It’s no use being perfectly aligned at the start of the project and not having a system to cope with the ever changing demands. Changing requirements in a project are a good thing – it means we will have a better solution in the end.

Do your IT project teams try and control changing requirements… do you welcome them?

How can Service Management teams achieve alignment with the business?

By structuring work so that teams can focus in the short term but change direction to react to business demands. For Service Management teams this might mean short term focus on a set of metric goals to solve a particular business problem. Just having the routine of sitting with the business and reviewing priorities is a great first step.

Artful making

“I don’t test my code often but when I do I do it in production” ~ Internet meme

Earlier I mentioned Focus as a principle of Agile teams and that by concentrating on a small subset of work that is most important to the business we can train teams to deliver. Rather than having lots of work open and diluting the teams attention.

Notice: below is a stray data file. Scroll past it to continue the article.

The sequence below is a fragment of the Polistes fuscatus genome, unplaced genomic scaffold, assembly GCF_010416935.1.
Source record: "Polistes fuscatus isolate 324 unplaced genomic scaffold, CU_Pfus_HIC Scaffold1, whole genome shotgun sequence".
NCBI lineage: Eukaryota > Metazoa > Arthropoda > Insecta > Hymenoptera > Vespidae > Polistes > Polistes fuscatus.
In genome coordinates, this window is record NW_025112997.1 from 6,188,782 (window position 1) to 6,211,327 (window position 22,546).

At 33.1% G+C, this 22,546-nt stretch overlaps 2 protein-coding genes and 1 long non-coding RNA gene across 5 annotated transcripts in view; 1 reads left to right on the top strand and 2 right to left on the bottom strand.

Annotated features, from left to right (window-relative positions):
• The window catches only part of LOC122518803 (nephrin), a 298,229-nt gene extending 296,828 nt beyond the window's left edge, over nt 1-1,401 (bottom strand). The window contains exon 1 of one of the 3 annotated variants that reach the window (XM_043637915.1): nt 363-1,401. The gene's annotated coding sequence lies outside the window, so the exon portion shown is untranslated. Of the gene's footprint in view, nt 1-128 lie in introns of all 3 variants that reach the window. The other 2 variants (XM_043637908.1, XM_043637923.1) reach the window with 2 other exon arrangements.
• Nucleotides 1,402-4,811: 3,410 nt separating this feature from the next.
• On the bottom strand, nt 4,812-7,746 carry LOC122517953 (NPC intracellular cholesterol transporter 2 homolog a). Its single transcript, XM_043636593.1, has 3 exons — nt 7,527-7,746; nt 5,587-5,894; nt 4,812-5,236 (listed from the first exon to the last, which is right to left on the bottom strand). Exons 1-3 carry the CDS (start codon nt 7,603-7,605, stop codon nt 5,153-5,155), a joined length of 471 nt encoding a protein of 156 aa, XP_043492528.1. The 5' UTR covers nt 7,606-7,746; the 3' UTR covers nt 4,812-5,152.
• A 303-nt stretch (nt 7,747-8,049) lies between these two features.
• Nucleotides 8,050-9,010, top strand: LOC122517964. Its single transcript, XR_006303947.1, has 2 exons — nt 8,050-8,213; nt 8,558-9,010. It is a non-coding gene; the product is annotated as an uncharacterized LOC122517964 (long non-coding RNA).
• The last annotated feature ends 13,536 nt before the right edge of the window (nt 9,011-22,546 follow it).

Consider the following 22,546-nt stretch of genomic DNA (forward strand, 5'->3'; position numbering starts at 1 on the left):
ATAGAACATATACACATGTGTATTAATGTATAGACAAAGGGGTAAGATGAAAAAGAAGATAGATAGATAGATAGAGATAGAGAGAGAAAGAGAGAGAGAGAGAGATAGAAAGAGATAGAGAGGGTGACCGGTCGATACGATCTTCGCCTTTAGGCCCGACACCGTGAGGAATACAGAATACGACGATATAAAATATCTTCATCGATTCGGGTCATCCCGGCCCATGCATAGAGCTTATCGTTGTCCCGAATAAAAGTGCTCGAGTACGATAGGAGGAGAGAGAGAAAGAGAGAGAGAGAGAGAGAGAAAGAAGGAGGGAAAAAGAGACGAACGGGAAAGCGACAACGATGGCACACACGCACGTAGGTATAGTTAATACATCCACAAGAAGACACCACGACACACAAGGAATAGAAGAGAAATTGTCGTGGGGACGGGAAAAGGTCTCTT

There’s another benefit in limiting Work In Progress with regards to quality engineering. Imagine a team that has no control over its work and everything is urgent. The team has no Focus and no Alignment with the business – no understanding of what is truly important.

That team is likely to produce low quality work. By trying to complete everything at once they’ll often do just enough to call it done. This results in risk lurking in your infrastructure; the worst kind of work that will leap out on you when you aren’t expecting it. Work you thought was done… but isn’t. Rework!!

Agile teams use the system of limited WIP as well as technical practices and standards to get work done once so they can move on to the next task.

Could you improve the quality of work by defining standards and shielding your team by limiting work in progress?

How can Service Management team promote artful making?

Have a “Definition of Done” for common activities. Not a huge, heavy operations manual that no-one will ever read but a collection of one-page definitions of what it means to be done with a server build, a software installation, a Problem ticket.

Make the definition of done visible and easy to use, your engineers will know when they are finished with a piece of work before moving on.

Self-organization